Due to its high heat conductivity; used for welding light metals or stainless steel sheet metal because this type of material does not need to be preheated before welding due to carbon dioxide’s ability to remove all oxides from the surface quickly. 

For mild steel applications using CO2 provides better fuel efficiency than argon, but it requires equipment for proper shielding during welding.


Acetylene (C2H2) is a colorless, highly flammable gas mostly used for oxy-fuel cutting and welding of steel. The flame it produces is hotter than that produced by commercial propane or MAPP gas.


Industry of metals fabrication – used for welding steels and low alloy steels, especially where preheat is required; acetylene is more suitable for use with cast steel because of the high level of carbon in this type of metal. 

Oxyacetylene welding (cutting) – it can be used to repair plate metal (structural beams) and sheet metal (hulls). It may also be used to cut light gauge plate materials, especially when there are burn-through problems on dissimilar materials such as steel and aluminum sheet metal.


Propane (C3H8) is a colorless, flammable, liquefied gas with a distinct or natural gas odor. Is a type of petroleum gas used for oxy-fuel welding. Considered an alternative to acetylene for cutting, brazing, and heat treating applications and burns at lower temperatures than acetylene. 


It’s a great way to cut through steel that isn’t as important, such as carbon steel in scrap yards.

It’s also a cost-effective source of fuel gas.


Propylene (C3H6) is colorless, flammable gaseous liquefied gas with a faintly sweet odor. A type of petroleum gas used for oxy-fuel welding and cutting.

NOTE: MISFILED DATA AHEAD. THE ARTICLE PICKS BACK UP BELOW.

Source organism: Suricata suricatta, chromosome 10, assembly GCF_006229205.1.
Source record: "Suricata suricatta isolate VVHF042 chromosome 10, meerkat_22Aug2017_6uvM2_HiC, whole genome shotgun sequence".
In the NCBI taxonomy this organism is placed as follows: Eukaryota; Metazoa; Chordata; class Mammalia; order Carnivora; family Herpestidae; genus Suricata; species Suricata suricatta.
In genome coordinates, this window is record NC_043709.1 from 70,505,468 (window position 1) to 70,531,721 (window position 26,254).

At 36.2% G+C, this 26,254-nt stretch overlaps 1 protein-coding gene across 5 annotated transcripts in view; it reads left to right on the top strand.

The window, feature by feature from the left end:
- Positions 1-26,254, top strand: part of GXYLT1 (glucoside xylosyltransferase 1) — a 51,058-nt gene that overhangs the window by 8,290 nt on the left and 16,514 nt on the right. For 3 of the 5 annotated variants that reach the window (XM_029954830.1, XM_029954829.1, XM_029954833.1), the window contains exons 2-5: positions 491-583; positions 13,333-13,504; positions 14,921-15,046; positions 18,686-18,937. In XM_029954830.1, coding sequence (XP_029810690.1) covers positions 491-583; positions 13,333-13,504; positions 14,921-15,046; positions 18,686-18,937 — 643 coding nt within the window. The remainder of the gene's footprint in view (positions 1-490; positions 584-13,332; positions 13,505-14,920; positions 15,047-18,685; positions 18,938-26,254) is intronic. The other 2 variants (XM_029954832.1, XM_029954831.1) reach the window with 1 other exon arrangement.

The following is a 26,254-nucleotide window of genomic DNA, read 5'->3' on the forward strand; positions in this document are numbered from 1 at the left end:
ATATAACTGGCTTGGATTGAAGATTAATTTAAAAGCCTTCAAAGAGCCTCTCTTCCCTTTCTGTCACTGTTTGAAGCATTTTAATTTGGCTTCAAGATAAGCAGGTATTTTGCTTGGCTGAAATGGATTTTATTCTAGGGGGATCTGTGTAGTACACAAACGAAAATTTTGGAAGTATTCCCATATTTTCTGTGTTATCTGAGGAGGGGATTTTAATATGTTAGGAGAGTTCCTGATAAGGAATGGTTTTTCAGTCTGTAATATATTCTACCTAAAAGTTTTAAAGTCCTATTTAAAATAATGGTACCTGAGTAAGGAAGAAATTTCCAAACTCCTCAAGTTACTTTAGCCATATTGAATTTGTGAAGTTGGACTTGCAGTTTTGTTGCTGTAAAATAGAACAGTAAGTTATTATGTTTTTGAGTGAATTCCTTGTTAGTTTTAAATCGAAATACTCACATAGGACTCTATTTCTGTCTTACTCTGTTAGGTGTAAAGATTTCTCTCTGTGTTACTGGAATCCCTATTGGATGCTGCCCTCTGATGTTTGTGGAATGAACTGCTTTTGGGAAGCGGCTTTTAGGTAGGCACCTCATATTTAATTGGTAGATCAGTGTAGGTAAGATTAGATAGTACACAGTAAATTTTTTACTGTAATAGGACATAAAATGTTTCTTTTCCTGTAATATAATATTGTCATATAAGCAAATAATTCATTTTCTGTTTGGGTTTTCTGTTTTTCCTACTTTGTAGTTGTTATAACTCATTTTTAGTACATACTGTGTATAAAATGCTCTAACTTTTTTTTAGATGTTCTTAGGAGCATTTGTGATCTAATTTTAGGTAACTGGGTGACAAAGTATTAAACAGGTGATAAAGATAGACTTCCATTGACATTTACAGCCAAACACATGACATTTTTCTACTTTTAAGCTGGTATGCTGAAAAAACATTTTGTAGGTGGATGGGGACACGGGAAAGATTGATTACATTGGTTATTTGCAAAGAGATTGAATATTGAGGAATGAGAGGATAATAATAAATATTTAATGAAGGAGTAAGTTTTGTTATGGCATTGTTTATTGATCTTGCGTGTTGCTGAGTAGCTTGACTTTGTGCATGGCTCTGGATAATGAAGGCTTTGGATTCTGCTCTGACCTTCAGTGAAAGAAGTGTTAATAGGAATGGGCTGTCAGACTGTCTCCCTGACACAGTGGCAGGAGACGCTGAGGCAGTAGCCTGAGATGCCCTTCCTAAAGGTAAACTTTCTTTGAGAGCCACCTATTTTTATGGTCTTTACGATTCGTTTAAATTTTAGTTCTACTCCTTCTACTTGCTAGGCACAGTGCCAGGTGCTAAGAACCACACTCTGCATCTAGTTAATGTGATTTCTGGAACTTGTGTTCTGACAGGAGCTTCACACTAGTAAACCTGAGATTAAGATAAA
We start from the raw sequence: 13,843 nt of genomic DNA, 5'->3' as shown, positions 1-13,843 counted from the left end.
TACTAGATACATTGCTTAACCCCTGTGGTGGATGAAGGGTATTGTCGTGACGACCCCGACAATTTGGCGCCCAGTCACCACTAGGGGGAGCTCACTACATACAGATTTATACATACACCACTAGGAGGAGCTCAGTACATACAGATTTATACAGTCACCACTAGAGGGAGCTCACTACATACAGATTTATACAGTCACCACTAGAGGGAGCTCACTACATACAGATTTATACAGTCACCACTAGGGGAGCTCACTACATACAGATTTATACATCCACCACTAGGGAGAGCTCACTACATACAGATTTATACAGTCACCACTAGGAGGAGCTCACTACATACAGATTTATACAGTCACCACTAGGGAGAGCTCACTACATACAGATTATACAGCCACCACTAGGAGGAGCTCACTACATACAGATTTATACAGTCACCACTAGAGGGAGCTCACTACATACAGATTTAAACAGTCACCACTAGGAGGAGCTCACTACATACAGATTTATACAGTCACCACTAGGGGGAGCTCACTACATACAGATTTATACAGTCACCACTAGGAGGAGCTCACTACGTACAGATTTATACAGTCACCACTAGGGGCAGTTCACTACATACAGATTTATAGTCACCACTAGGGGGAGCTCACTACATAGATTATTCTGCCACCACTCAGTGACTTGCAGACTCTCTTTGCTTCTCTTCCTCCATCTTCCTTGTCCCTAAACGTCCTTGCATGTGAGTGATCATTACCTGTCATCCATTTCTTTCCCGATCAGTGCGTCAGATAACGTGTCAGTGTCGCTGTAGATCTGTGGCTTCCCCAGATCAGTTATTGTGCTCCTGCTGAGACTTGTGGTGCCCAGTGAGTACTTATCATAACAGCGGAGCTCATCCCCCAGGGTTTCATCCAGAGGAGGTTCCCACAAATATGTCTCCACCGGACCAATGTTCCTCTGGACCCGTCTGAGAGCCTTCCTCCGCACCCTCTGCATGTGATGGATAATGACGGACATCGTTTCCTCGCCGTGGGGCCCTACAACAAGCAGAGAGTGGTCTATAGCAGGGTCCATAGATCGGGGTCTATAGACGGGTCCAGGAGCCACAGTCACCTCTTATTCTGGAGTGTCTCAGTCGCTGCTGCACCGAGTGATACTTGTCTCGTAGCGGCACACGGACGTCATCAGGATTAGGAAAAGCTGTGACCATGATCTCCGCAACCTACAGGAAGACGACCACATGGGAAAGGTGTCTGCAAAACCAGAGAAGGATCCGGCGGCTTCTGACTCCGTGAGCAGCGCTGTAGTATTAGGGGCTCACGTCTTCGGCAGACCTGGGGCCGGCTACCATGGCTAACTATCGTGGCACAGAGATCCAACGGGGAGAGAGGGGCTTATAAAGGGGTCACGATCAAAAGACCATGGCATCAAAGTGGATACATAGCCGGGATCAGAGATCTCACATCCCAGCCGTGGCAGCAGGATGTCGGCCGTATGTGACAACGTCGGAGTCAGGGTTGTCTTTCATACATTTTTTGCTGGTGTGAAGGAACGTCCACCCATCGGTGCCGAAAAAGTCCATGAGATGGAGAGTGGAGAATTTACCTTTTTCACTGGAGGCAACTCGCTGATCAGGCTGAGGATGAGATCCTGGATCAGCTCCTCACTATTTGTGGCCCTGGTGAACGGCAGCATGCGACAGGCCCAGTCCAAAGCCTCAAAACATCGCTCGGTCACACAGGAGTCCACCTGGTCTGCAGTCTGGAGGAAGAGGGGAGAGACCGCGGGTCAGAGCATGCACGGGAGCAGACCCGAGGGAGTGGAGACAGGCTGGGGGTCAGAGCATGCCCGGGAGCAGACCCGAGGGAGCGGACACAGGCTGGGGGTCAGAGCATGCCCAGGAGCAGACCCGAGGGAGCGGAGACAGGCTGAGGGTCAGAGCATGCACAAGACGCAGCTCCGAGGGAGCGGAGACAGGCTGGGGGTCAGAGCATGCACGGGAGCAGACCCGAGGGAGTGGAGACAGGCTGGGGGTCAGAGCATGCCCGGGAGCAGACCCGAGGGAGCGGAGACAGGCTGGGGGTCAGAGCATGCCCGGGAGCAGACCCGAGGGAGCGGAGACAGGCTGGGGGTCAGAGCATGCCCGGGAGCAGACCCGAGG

It provides greater peak security because it may be used up to full tank pressure.

It’s great for cold uses since it has a greater vapor pressure than propane, which combines the characteristics of an acetylene flame with the additional secondary heating capacity of propane. Therefore, the fuel gas burns hotter than propane. However, evaluate the cutting speed in each scenario before using it as fuel gas.


Oxygen (O2) is a colorless, odorless gaseous element that makes up 20.99% of the earth’s atmospheric gases. It’s vital for life and is commonly used in gas welding to achieve an oxidizing atmosphere for ignition during welding operations.


Oxygen promotes combustion, which magnifies the heat generated by fuel for gas welding and oxy-cutting metals.

It also has wetting and spray benefits when you combine oxygen with carbon dioxide and argon.

When used in shielding gases, it provides fluidity to the molten pool and speed to the welding operation.

It’s a gas that is used as the plasma cutting fuel (with Hafnium electrodes) on carbon steel.

It generates the hottest flame that can weld steel when combined with acetylene.

Because of the shielding effect, many metals can be welded with oxygen without the need for a shielding flux filler wire.


Hydrogen (H2) is a colorless, nonmetallic, highly flammable diatomic gas with the molecular formula H2. It’s used as an arc-welding fuel and to increase the heat input for various welding operations such as plasma cutting steel.


Hydrogen promotes clean, highly atomized arcs when used with argon.